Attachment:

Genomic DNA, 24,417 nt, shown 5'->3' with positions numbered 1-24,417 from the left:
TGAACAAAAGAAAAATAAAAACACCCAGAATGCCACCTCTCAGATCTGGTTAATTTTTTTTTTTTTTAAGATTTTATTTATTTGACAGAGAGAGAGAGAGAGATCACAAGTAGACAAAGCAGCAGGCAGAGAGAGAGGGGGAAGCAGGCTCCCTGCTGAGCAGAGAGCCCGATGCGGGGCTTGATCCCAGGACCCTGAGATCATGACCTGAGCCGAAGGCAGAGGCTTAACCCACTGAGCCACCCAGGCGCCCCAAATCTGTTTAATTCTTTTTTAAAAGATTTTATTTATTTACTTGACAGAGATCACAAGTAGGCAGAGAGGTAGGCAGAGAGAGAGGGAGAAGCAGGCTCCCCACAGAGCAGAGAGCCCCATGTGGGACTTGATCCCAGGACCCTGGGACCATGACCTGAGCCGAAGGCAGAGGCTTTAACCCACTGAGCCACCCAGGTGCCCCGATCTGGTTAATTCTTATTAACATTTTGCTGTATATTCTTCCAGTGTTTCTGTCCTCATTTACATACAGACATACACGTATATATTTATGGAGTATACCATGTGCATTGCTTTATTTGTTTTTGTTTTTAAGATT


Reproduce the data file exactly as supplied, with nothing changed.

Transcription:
Genomic DNA, 24,417 nt, shown 5'->3' with positions numbered 1-24,417 from the left:
TGAACAAAAGAAAAATAAAAACACCCAGAATGCCACCTCTCAGATCTGGTTAATTTTTTTTTTTTTTAAGATTTTATTTATTTGACAGAGAGAGAGAGAGAGATCACAAGTAGACAAAGCAGCAGGCAGAGAGAGAGGGGGAAGCAGGCTCCCTGCTGAGCAGAGAGCCCGATGCGGGGCTTGATCCCAGGACCCTGAGATCATGACCTGAGCCGAAGGCAGAGGCTTAACCCACTGAGCCACCCAGGCGCCCCAAATCTGTTTAATTCTTTTTTAAAAGATTTTATTTATTTACTTGACAGAGATCACAAGTAGGCAGAGAGGTAGGCAGAGAGAGAGGGAGAAGCAGGCTCCCCACAGAGCAGAGAGCCCCATGTGGGACTTGATCCCAGGACCCTGGGACCATGACCTGAGCCGAAGGCAGAGGCTTTAACCCACTGAGCCACCCAGGTGCCCCGATCTGGTTAATTCTTATTAACATTTTGCTGTATATTCTTCCAGTGTTTCTGTCCTCATTTACATACAGACATACACGTATATATTTATGGAGTATACCATGTGCATTGCTTTATTTGTTTTTGTTTTTAAGATT